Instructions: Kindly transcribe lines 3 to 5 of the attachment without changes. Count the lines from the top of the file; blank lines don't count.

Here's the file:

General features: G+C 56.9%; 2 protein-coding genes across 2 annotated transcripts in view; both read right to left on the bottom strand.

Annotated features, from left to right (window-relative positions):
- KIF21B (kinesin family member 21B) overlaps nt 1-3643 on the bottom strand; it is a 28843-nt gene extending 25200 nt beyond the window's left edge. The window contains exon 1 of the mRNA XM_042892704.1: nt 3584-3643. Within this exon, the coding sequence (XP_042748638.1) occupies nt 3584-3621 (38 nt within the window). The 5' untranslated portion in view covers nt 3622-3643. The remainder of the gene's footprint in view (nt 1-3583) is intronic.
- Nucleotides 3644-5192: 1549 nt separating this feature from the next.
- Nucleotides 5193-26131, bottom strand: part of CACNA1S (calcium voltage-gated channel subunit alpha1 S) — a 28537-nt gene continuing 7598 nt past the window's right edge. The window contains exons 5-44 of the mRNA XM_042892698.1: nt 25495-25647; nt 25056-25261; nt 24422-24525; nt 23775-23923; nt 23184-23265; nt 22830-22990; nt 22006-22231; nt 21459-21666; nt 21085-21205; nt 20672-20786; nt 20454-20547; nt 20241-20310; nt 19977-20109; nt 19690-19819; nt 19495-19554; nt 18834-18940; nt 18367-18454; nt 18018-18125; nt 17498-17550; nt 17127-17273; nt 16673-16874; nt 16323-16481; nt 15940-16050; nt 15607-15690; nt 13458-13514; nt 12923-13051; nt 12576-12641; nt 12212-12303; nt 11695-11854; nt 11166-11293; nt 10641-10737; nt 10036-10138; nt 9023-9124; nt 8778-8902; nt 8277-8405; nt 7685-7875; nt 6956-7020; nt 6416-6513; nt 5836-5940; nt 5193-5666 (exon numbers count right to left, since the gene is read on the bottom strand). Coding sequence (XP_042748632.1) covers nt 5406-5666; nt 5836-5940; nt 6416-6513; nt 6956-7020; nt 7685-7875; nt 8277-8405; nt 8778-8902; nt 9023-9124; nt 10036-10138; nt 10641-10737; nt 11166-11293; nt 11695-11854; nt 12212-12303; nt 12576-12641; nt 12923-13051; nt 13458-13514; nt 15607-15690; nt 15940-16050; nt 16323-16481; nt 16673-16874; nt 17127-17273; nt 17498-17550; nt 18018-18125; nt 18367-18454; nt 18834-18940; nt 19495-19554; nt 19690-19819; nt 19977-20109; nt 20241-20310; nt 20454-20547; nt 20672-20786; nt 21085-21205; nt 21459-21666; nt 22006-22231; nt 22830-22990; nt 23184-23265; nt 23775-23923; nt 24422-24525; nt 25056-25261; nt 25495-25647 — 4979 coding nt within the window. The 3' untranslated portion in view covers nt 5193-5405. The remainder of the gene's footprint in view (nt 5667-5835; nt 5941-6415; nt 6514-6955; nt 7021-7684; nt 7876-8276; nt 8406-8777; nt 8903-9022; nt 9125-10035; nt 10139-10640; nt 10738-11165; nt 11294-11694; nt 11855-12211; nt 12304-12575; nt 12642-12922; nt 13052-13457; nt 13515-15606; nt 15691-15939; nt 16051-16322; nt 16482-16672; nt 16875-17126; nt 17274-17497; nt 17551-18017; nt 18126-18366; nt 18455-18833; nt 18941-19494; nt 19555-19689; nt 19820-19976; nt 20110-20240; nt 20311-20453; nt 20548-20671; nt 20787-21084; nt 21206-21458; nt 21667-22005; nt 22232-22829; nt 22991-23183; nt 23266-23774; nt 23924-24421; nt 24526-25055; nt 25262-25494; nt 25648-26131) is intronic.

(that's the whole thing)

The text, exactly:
- KIF21B (kinesin family member 21B) overlaps nt 1-3643 on the bottom strand; it is a 28843-nt gene extending 25200 nt beyond the window's left edge. The window contains exon 1 of the mRNA XM_042892704.1: nt 3584-3643. Within this exon, the coding sequence (XP_042748638.1) occupies nt 3584-3621 (38 nt within the window). The 5' untranslated portion in view covers nt 3622-3643. The remainder of the gene's footprint in view (nt 1-3583) is intronic.
- Nucleotides 3644-5192: 1549 nt separating this feature from the next.
- Nucleotides 5193-26131, bottom strand: part of CACNA1S (calcium voltage-gated channel subunit alpha1 S) — a 28537-nt gene continuing 7598 nt past the window's right edge. The window contains exons 5-44 of the mRNA XM_042892698.1: nt 25495-25647; nt 25056-25261; nt 24422-24525; nt 23775-23923; nt 23184-23265; nt 22830-22990; nt 22006-22231; nt 21459-21666; nt 21085-21205; nt 20672-20786; nt 20454-20547; nt 20241-20310; nt 19977-20109; nt 19690-19819; nt 19495-19554; nt 18834-18940; nt 18367-18454; nt 18018-18125; nt 17498-17550; nt 17127-17273; nt 16673-16874; nt 16323-16481; nt 15940-16050; nt 15607-15690; nt 13458-13514; nt 12923-13051; nt 12576-12641; nt 12212-12303; nt 11695-11854; nt 11166-11293; nt 10641-10737; nt 10036-10138; nt 9023-9124; nt 8778-8902; nt 8277-8405; nt 7685-7875; nt 6956-7020; nt 6416-6513; nt 5836-5940; nt 5193-5666 (exon numbers count right to left, since the gene is read on the bottom strand). Coding sequence (XP_042748632.1) covers nt 5406-5666; nt 5836-5940; nt 6416-6513; nt 6956-7020; nt 7685-7875; nt 8277-8405; nt 8778-8902; nt 9023-9124; nt 10036-10138; nt 10641-10737; nt 11166-11293; nt 11695-11854; nt 12212-12303; nt 12576-12641; nt 12923-13051; nt 13458-13514; nt 15607-15690; nt 15940-16050; nt 16323-16481; nt 16673-16874; nt 17127-17273; nt 17498-17550; nt 18018-18125; nt 18367-18454; nt 18834-18940; nt 19495-19554; nt 19690-19819; nt 19977-20109; nt 20241-20310; nt 20454-20547; nt 20672-20786; nt 21085-21205; nt 21459-21666; nt 22006-22231; nt 22830-22990; nt 23184-23265; nt 23775-23923; nt 24422-24525; nt 25056-25261; nt 25495-25647 — 4979 coding nt within the window. The 3' untranslated portion in view covers nt 5193-5405. The remainder of the gene's footprint in view (nt 5667-5835; nt 5941-6415; nt 6514-6955; nt 7021-7684; nt 7876-8276; nt 8406-8777; nt 8903-9022; nt 9125-10035; nt 10139-10640; nt 10738-11165; nt 11294-11694; nt 11855-12211; nt 12304-12575; nt 12642-12922; nt 13052-13457; nt 13515-15606; nt 15691-15939; nt 16051-16322; nt 16482-16672; nt 16875-17126; nt 17274-17497; nt 17551-18017; nt 18126-18366; nt 18455-18833; nt 18941-19494; nt 19555-19689; nt 19820-19976; nt 20110-20240; nt 20311-20453; nt 20548-20671; nt 20787-21084; nt 21206-21458; nt 21667-22005; nt 22232-22829; nt 22991-23183; nt 23266-23774; nt 23924-24421; nt 24526-25055; nt 25262-25494; nt 25648-26131) is intronic.